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Writing From the Heart: Dance Grad’s First Book Presents Stirring Look at the Human Experience in Zimbabwe

Tawanda Chabikwa (M.F.A. Dance '10) to discuss his new work, "Baobabs in Heaven", in Hughes-Trigg at 3 p.m. Thursday, March 10

Chris Calloway (B.A. '11 - Music)
Through online periodicals and newspapers and 24-hour TV news channels, one can learn about the conflicts, dismal economic statistics, or food shortages that afflict Zimbabwe. One can also examine the U.N.’s Human Development Index, a comparative measure of life expectancy, literacy, education, and standards of living for countries worldwide, and see that Zimbabwe ranks last. While the news coverage and broad statistics provide factual and top-down descriptions of Zimbabwe, they do not provide the fine details of the human experience in reaction to these events and circumstances.

“The book Tawanda has written has a form that speaks to us on deeper levels than a news story,” says Dr. William Carpenter, faculty member at the College of the Atlantic (COA) in Maine, who taught Tawanda literature and writing. “Tawanda’s book is a good example of how fiction can get closer to the truth than any other writing.”

Before attending SMU for graduate school in dance, Tawanda earned a degree at COA in creative studies. He wrote the bulk of
Baobabs in Heaven as part of his final project during his senior year at COA. In addition to writing the novel for the project, Tawanda also presented a full-length dance concert and exhibited a collection of his paintings. At the same time, he helped establish ndini wako , a Zimbabwean nonprofit that helps AIDs orphans through community engagements with dance, art and writing.

Originally from Zimbabwe himself, Tawanda earned a scholarship in high school to attend an International Baccalaureate school in Hong Kong, which served as a stepping stone to attending college at COA. Tawanda now wants to help the people of Zimbabwe any way he can with his artistic and writing abilities. Ask Tawanda why he wanted to write
Baobabs in Heaven and he will say, “It needed to be done.” He believes his ability to communicate through art and writing puts a responsibility on his shoulders to tell the rest of the world about Zimbabwe’s culture and also its hardships. In an interview with The Zimbabwean, he said, “Sadness, anger and depression manifest themselves in very different ways [in Zimbabwe] than they do in other places, and even love manifests itself in different ways because of that.”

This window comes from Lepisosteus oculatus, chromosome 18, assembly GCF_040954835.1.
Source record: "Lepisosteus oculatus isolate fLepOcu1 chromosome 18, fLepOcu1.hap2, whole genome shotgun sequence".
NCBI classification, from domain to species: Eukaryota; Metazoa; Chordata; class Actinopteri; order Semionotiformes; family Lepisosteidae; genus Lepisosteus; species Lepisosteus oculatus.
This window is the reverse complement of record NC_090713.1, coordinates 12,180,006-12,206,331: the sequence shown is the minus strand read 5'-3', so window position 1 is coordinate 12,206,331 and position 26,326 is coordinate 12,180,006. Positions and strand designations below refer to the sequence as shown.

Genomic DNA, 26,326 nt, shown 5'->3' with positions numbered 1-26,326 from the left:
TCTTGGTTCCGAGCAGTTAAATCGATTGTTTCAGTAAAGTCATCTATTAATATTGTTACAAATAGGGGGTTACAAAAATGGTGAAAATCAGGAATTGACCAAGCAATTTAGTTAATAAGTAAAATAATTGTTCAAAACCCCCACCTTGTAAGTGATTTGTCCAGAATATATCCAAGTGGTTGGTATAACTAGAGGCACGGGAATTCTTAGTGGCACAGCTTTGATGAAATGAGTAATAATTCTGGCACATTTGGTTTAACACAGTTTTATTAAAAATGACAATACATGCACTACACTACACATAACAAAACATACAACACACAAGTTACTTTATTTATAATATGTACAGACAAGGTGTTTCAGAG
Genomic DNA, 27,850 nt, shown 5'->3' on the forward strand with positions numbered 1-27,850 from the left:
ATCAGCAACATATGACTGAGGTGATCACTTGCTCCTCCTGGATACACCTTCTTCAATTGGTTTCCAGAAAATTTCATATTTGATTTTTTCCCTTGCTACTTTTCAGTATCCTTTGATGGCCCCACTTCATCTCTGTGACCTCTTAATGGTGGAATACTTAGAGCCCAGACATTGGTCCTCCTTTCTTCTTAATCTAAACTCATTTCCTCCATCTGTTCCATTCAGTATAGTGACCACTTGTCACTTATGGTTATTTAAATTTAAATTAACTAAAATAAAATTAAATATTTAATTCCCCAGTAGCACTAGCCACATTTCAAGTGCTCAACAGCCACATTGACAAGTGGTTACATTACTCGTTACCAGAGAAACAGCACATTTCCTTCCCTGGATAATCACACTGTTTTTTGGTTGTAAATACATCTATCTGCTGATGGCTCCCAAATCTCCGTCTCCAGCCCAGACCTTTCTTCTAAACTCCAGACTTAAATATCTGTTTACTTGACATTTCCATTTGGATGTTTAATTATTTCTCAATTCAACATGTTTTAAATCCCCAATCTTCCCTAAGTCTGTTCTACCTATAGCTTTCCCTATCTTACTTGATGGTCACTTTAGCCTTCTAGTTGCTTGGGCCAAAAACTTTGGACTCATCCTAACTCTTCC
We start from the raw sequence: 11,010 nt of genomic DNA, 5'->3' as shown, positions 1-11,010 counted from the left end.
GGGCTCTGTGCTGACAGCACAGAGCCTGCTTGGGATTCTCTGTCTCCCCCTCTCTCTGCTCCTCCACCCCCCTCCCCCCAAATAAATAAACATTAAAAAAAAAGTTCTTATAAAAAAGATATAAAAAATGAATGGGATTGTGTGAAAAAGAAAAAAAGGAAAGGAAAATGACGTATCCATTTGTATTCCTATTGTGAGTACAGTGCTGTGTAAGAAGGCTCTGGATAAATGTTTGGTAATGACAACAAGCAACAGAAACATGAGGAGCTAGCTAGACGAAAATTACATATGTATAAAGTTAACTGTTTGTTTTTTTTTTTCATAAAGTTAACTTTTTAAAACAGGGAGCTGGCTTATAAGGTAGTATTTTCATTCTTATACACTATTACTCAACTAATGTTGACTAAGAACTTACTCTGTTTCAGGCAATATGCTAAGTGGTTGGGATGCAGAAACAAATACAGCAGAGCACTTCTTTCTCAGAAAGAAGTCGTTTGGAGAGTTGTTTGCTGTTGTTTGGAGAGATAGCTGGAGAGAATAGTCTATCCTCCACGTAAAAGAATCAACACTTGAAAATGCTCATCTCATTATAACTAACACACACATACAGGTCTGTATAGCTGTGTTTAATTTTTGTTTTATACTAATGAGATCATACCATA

Baobabs in Heaven tells the story of a man at three stages in his life. The first stage is about a boy from a rural village who listens to his grandmother share the mystical history of Zimbabwe; in the second, a young writer living in the city has to confront the violence of an authoritarian government; and in the third, the writer returns to his home village and then must confront the cultural tensions that exist between urban and rural Zimbabwe.

Dr. Carpenter said the book is influenced by Tawanda’s background growing up in the urban and rural parts of Zimbabwe. “Tawanda uses fiction as way to get at the truth of his country,” Carpenter said. “Because Tawanda has lived in both the village and urban culture, it is particularly suited for him to write about the tension of those cultures.
Baobabs in Heaven is a book of terrific eloquence and terrific heartfelt writing. It uses the language in a way that is both unsophisticated and very sophisticated at the same time, like the character who has both the urban and the village component.”

Tawanda says about his book, “
Baobabs in Heaven is a contemporary novel, and it depicts a contemporary Zimbabwean authentic experience. It’s not about the Africa of the villages or the traditional Africa, it’s a new generation of voices that comes out: an authentic young, fresh, psychosocial experience. I don’t think that has been done for my generation of Zimbabweans yet. The novel is a way of me trying to understand myself better, trying to understand my past, my country’s past, and also my global experience.”

Tawanda wants to spread the ideas from his book to as many audiences as possible, not just to Americans. “Most Zimbabweans are literate, but the cost of books is so high that many people do not have access to literature,” he says. For this reason, Tawanda is trying to lower the cost of a copy of
Baobabs in Heaven in Zimbabwe.

The public is invited to meet Tawanda and hear a passage from
Baobabs in Heaven at a book reading on Thursday, March 10 from 3:00-4:30 p.m. in Portico B-C-D of the Hughes-Trigg Student Center, 3140 Dyer St. on the SMU campus. Baobabs in Heaven can be purchased online.

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